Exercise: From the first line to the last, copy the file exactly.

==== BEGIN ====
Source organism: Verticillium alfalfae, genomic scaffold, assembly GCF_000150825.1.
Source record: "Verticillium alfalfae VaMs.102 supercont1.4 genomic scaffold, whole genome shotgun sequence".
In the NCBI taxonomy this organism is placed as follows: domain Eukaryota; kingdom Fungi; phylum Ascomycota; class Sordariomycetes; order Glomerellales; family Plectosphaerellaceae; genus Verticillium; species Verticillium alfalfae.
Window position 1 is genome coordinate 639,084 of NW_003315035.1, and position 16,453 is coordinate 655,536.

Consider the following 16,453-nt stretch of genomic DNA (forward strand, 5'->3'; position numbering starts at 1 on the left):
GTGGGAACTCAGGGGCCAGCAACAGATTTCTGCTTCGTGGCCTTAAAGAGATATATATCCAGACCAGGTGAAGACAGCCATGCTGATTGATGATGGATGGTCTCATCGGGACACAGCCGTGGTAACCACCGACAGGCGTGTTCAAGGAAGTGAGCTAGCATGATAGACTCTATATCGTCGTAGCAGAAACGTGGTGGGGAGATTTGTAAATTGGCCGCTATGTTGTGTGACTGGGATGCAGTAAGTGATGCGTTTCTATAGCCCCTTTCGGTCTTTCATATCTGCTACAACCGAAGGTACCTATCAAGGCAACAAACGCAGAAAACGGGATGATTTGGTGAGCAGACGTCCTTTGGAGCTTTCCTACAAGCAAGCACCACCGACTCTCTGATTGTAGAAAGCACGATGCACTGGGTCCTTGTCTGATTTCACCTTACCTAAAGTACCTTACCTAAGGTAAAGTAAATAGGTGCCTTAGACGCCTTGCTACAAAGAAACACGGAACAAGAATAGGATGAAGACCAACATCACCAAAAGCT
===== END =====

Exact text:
Source organism: Verticillium alfalfae, genomic scaffold, assembly GCF_000150825.1.
Source record: "Verticillium alfalfae VaMs.102 supercont1.4 genomic scaffold, whole genome shotgun sequence".
In the NCBI taxonomy this organism is placed as follows: domain Eukaryota; kingdom Fungi; phylum Ascomycota; class Sordariomycetes; order Glomerellales; family Plectosphaerellaceae; genus Verticillium; species Verticillium alfalfae.
Window position 1 is genome coordinate 639,084 of NW_003315035.1, and position 16,453 is coordinate 655,536.

Consider the following 16,453-nt stretch of genomic DNA (forward strand, 5'->3'; position numbering starts at 1 on the left):
GTGGGAACTCAGGGGCCAGCAACAGATTTCTGCTTCGTGGCCTTAAAGAGATATATATCCAGACCAGGTGAAGACAGCCATGCTGATTGATGATGGATGGTCTCATCGGGACACAGCCGTGGTAACCACCGACAGGCGTGTTCAAGGAAGTGAGCTAGCATGATAGACTCTATATCGTCGTAGCAGAAACGTGGTGGGGAGATTTGTAAATTGGCCGCTATGTTGTGTGACTGGGATGCAGTAAGTGATGCGTTTCTATAGCCCCTTTCGGTCTTTCATATCTGCTACAACCGAAGGTACCTATCAAGGCAACAAACGCAGAAAACGGGATGATTTGGTGAGCAGACGTCCTTTGGAGCTTTCCTACAAGCAAGCACCACCGACTCTCTGATTGTAGAAAGCACGATGCACTGGGTCCTTGTCTGATTTCACCTTACCTAAAGTACCTTACCTAAGGTAAAGTAAATAGGTGCCTTAGACGCCTTGCTACAAAGAAACACGGAACAAGAATAGGATGAAGACCAACATCACCAAAAGCT